The Kuyperian Commentary

Politics, Economics, Culture, and Theology with a Biblical Viewpoint

Archive for the category “Civil Liberties”

Mother of Ten: “Abandon the slavery of the coercive boot camp of the state.”

Carmon Friedrich started with “We are often told we have freedom of choice in this country, but in things that really matter, our choices are growing increasingly limited.”

She is pointing out the apparent hypocrisy in the current political climate to favor a woman’s right to an abortion, but not the right to choose “to control our lives.” Read more…

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DOMA & Gay “Marriage” – a Christian Evaluation

Guest Post by Ben Rossell

In the aftermath of the SCOTUS DOMA ruling, here are 7 points to help us understand why we are where we are and 7 things Christians should do about it.

1. Heterosexual couples destroyed the sanctity of marriage long before the gay rights movement hit the mainstream. “I have two dads, you know.” This is what a young boy I know recently told me. His words struck me. I knew they were true. But I’d never thought of it … like THAT before. His birth parents divorced while he was an infant [for what I believe were sound, Biblical reasons]. His mother went on to remarry a fine Christian man and so, like so many other boys around, he has “two dads”. Why should we think it so odd that this trend continue, though now with the ruthless efficiency of eliminating the mother altogether? A long time ago, our society began to deliberately streamline the process by which a man or woman can dissolve the oath they had previously made before God, church, family, community, and state to stay united until death.  And for decades, the process of oath-breaking has been made more and more convenient.  At this point in our history, “the sanctity of marriage” is nothing more than a hollow-sounding phrase; a string of words that used to mean something.

2. The Heterosexual promiscuity paved the yellowbrick road on which gay rights activists now march – the What young people really mean when they say “Don’t tell THEM what THEY can’t do in THEIR bedroom” is “Don’t tell ME what I can’t do in MY bedroom”.  This is what ‘the pill’ is all about.  What we see today is the fruiting of seeds that were planted fifty years ago and have been faithfully watered and fertilized ever since. Pulling levers and pushing buttons isn’t going to change that or stop what has been in motion for so long. But being faithful will… eventually. This is a bitter fruit, but the story is far from over.   Read more…

American Hypocrisy: How Would Saint Paul Write To Us?

by Mark Horne

all-seeing-eye-300x295I’ve heard Mormons believe that God directly inspired the Constitution. As a Christian, I know there was only one nation that had a directly inspired “Constitution.” Knowing that one’s country is founded by God should have given Israel a great deal of confidence among the nations. Sometimes it did so. Other times, due to unbelief, it did not.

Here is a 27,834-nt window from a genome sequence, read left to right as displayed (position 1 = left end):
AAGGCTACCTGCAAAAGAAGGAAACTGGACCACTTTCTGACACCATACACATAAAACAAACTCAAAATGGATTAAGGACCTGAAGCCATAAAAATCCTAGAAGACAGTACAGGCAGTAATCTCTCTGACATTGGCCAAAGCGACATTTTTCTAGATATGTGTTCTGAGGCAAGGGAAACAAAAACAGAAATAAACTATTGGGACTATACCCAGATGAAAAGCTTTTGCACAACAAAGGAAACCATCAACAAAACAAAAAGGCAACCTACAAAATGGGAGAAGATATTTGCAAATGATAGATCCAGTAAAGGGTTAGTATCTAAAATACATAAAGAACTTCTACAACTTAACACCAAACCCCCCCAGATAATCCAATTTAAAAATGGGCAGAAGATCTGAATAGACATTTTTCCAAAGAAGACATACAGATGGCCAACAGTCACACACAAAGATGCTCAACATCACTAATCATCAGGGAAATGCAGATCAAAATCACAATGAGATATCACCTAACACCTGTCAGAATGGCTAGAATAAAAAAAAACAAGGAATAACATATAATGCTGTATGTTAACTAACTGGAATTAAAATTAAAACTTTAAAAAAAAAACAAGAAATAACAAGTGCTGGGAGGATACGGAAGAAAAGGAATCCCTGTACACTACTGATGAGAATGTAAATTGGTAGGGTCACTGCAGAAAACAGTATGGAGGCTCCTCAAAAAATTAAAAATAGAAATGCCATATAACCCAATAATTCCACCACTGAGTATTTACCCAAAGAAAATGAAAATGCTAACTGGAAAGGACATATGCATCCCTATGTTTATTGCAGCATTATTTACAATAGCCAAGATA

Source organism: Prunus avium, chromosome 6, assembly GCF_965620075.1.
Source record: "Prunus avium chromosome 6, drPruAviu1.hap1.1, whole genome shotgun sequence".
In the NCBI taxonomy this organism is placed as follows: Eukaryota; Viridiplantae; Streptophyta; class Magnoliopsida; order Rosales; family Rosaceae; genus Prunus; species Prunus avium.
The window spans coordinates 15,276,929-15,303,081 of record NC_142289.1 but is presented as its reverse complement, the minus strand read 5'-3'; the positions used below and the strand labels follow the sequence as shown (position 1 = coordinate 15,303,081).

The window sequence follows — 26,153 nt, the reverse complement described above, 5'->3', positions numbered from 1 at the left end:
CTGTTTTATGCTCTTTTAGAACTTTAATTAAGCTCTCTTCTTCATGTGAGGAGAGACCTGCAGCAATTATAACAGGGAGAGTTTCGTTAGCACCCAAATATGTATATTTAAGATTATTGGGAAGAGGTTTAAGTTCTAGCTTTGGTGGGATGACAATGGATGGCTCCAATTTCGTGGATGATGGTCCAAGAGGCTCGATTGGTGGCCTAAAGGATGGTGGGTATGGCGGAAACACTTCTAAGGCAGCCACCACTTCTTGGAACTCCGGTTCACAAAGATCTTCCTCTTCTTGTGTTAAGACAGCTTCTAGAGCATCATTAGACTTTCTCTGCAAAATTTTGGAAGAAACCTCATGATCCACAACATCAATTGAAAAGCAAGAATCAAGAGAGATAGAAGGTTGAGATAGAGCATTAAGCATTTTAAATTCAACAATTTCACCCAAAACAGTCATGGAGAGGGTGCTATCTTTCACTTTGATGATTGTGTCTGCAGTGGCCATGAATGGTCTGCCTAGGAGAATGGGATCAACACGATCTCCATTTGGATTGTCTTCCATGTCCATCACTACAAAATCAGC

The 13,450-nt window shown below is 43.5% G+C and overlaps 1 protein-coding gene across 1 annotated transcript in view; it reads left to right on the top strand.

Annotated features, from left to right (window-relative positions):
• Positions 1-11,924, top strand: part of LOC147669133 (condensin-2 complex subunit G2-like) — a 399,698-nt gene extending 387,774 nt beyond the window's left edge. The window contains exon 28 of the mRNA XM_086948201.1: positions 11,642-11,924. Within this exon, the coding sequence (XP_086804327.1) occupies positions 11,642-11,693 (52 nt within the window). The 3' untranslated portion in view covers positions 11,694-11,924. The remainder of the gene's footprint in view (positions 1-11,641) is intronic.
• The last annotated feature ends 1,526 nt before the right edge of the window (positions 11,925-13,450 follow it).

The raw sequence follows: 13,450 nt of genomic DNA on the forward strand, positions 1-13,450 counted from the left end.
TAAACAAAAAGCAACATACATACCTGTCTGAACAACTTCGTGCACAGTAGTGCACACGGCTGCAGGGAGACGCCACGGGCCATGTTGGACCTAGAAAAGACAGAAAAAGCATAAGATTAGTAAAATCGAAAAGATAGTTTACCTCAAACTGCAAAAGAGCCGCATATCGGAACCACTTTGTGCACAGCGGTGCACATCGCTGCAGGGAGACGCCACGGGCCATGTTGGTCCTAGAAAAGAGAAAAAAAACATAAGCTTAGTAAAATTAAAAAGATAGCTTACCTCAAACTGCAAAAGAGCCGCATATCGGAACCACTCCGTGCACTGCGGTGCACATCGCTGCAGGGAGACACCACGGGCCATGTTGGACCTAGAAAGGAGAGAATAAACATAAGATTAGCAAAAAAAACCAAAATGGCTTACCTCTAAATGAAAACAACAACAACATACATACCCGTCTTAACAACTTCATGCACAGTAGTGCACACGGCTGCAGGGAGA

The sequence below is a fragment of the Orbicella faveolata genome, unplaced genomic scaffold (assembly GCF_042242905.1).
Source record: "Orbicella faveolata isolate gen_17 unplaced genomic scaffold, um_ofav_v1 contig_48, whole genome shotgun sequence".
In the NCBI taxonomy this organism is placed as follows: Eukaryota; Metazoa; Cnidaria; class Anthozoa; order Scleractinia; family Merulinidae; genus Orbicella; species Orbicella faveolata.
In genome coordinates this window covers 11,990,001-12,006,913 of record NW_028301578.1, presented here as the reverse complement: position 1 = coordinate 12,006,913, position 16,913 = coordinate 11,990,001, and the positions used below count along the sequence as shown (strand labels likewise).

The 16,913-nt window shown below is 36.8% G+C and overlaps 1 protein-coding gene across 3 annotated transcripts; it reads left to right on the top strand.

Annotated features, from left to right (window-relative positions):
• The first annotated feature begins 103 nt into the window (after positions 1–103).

But there was another way unbelief could trap Israelites. They could allow God’s gifts to Israel to give them confidence even when they were in sin and should have been humbling themselves both in the sight of God and the nations. Paul wrote to them about this:

But if you call yourself a Jew and rely on the law and boast in God and know his will and approve what is excellent, because you are instructed from the law; and if you are sure that you yourself are a guide to the blind, a light to those who are in darkness, an instructor of the foolish, a teacher of children, having in the law the embodiment of knowledge and truth—you then who teach others, do you not teach yourself? While you preach against stealing, do you steal? You who say that one must not commit adultery, do you commit adultery? You who abhor idols, do you rob temples? You who boast in the law dishonor God by breaking the law. For, as it is written, “The name of God is blasphemed among the Gentiles because of you.” (Romans 2:17-24, ESV)

As I write my posts on how to understand Romans, I’ve been thinking a great deal about this passage. In light of recent news about Edward Snowden, with headlines like, “US Seemingly Unaware of Irony in Accusing Snowden of Spying,” there seem to be similarities. Israel was both publicly immoral and publicly moralistic, at the same time, without any insincerity. If that seems impossible, look at the news about how America’s ruling class is posturing. Read more…